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January 28, 2020
​“Three years ago, if you had told me that I could reduce salt and increase safety, I wouldn’t have believed it,” said Nick Queensland, ground maintenance supervisor at Rochester’s Mayo Clinic. Over the past year, despite one of the snowiest winters on record, he has done just that. Smart salting has substantially reduced his use of rock salt across the Mayo’s 15 miles of sidewalks and 110 acres of paved surfaces. Reducing salt use has helped the environment and the Mayo’s bottom line.
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January 2, 2020
If you take a walk around the streets of White Bear Lake, you might be lucky enough to see a class of fourth-graders from Frassati Catholic Academy singing a song. No, it’s not a Christmas carol they’re singing, it’s a new song in honor of the four storm drains adopted by their school.
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December 5, 2019
In slippery Minnesota winters, safety is certainly the top concern. But over salting sidewalks and parking lots doesn’t provide extra safety, it just damages property and pollutes water. The Bassett Creek Watershed Management Commission is launching a “Salt Smart” educational campaign (saltsmart.info) aimed at local establishments about how to keep areas safe using the correct amount of salt.
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November 20, 2019
As leaves fall and the weather turns brisk, Minnesotans know all too well that winter is fast approaching. That thick layer of colorful leaves might be hiding another problem for our streets and waterways: litter.
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October 25, 2019
River Park is one of sixty parks in Brooklyn Park, but it’s the only one that touches the Mississippi River. Within its 42 acres, the landscape includes restored prairie, wetland, and woodlands that border the river.
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September 10, 2019
Has your doctor cautioned you (or a family member) to reduce salt intake? Sadly, despite your best efforts to scrutinize food labels, you may not to avoid some of the salt in your diet unless community-wide efforts are taken to reduce winter over-salting. Surprisingly, some of your salt intake may be coming from your water, not just your food. Thirty percent of metro area drinking water supplies have levels of salt (aka chloride) that exceed water quality standards. These chlorides reach our water supplies through storm water runoff. As snow and ice melt off hard surfaces, salty water runs into storm drains that flow into lakes, streams, wetlands, and seeps into groundwater. Once the salt is dissolved in water, there is no practical way to get the salt out of the water. That means, the best remedy for keeping our drinking water clean is prevention.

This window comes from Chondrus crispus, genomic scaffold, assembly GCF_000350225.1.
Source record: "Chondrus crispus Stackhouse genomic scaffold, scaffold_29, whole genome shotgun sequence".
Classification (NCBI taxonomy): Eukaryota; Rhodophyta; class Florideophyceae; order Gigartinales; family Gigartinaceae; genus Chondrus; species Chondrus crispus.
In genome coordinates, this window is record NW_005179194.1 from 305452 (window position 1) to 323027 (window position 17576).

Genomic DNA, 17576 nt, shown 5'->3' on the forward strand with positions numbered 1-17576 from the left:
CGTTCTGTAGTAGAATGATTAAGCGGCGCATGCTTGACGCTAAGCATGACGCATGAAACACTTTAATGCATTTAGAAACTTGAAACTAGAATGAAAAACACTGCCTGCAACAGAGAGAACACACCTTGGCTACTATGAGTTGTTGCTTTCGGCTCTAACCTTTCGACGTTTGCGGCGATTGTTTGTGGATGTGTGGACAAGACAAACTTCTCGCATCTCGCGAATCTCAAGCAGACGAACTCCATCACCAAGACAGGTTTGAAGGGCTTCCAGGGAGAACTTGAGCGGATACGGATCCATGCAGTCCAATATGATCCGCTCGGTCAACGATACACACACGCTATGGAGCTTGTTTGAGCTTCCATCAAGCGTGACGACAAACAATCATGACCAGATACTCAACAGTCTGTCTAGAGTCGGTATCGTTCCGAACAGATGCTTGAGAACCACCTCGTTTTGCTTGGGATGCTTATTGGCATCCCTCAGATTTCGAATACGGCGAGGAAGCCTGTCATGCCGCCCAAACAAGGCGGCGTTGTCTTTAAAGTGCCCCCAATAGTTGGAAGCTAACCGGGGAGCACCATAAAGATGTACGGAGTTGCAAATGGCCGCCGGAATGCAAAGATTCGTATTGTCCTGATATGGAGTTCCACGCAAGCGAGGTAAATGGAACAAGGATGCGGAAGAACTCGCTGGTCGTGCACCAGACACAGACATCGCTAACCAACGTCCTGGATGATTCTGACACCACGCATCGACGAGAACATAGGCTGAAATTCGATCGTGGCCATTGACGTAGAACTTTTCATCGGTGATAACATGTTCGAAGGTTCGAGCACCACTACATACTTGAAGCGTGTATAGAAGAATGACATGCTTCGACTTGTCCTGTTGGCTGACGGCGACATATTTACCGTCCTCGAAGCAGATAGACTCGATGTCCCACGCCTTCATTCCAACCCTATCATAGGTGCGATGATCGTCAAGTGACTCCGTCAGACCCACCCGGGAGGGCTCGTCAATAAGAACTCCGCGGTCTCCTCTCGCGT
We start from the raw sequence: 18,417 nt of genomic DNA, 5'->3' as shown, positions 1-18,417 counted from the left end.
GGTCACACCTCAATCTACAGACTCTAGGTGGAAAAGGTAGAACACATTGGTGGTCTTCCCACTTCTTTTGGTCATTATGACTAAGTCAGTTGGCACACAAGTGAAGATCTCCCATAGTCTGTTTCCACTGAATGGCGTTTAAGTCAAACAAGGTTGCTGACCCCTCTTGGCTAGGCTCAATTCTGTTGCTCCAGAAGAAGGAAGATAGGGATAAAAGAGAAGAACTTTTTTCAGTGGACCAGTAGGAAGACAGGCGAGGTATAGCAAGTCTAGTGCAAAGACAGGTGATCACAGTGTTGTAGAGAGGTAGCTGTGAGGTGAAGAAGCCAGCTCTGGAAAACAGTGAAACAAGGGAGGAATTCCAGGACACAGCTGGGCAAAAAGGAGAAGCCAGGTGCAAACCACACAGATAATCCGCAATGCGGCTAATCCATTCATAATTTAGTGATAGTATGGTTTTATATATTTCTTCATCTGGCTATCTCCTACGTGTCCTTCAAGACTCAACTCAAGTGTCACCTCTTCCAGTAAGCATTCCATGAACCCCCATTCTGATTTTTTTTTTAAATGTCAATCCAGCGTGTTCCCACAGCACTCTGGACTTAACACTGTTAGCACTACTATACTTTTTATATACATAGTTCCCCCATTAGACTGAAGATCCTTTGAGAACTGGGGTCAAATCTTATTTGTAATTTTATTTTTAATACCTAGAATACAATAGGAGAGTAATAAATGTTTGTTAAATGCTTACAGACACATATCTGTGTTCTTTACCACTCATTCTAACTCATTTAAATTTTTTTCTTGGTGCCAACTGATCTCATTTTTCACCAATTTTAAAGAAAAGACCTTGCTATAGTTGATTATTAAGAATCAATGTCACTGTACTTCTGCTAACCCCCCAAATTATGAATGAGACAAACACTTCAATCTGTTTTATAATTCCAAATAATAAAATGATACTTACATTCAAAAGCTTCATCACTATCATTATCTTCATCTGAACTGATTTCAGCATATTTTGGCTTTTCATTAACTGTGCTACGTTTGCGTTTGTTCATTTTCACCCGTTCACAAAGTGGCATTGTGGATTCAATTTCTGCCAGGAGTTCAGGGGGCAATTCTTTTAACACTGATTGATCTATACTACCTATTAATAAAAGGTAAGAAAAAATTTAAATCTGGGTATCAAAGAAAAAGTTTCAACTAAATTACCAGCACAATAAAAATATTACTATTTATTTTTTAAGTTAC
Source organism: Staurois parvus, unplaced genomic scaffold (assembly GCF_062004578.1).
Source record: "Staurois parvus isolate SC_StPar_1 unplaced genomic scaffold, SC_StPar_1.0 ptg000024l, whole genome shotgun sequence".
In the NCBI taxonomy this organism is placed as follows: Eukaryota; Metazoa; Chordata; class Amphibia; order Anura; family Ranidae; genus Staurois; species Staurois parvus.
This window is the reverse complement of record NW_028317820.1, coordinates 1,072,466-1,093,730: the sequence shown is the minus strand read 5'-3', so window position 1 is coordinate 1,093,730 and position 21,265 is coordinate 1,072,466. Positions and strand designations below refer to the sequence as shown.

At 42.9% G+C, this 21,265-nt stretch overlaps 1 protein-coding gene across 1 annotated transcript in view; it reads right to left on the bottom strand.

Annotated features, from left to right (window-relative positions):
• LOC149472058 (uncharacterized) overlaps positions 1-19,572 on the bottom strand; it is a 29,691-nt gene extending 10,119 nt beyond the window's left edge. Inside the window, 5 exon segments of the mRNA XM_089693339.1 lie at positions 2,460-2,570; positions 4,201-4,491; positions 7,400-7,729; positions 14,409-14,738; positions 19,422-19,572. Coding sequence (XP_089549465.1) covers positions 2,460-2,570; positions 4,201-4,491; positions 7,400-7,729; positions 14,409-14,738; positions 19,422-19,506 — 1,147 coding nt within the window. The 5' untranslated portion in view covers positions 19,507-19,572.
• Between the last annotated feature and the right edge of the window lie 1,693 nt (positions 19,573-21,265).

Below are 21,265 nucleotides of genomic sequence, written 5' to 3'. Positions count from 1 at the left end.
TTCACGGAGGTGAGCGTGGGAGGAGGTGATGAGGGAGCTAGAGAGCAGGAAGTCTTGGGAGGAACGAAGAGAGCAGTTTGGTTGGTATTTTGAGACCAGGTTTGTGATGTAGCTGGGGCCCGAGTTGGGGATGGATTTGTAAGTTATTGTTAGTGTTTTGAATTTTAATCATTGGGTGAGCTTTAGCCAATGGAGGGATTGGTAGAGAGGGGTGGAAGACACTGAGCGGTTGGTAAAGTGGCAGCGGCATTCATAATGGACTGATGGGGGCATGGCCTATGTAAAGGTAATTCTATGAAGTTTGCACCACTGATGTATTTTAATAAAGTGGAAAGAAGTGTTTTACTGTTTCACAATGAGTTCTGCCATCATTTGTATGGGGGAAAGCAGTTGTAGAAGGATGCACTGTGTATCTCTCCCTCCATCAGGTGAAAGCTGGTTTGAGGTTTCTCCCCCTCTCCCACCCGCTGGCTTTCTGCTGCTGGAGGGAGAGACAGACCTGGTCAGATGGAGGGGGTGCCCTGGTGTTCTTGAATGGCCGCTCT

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September 4, 2019
Would you consider volunteering 15 minutes, twice a month, for cleaner waterways and healthier communities? Perhaps it sounds like a commitment that small couldn’t make a big impact, but, surprisingly, the simple act of keeping a storm drain clear of debris has a significant impact on our waters. Amazingly, just one pound of phosphorus—locked up in leaves in grass clippings—creates 500 pounds of algae when it gets washed to our lakes and creeks through storm drains! So, it’s easy to understand the significance of this small task.
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August 26, 2019
​In the middle of the Blaine Wetland Sanctuary, a 10’ by 10’ meter plot of ankle-height vegetation is bursting with life. This small section of the 510-acre sanctuary is home to nearly 100 species of plants, including rare and state-endangered species such as lance leaf violets, sundews, and twisted yellow-eyed grass. Thanks to the foresight of Jason Husveth from Critical Connections Ecological Services, the City of Blaine has embarked on a long-term wetland restoration project that’s reviving a landscape nearly lost to time.
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July 19, 2019
​Problems with home sprinkler systems often go unnoticed. Sprinklers are timed to run early in the morning when residents aren’t likely to see a broken or misaligned sprinkler head. Automated systems usually run every other day, regardless of a rainy forecast. The cumulative effect of inefficient and overzealous watering is taking a toll on our water supply.
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May 13, 2019
The foundations of the Bassett Creek Watershed Management Commission began in the late 1960s, when cities in the watershed came together to work on flooding problems.
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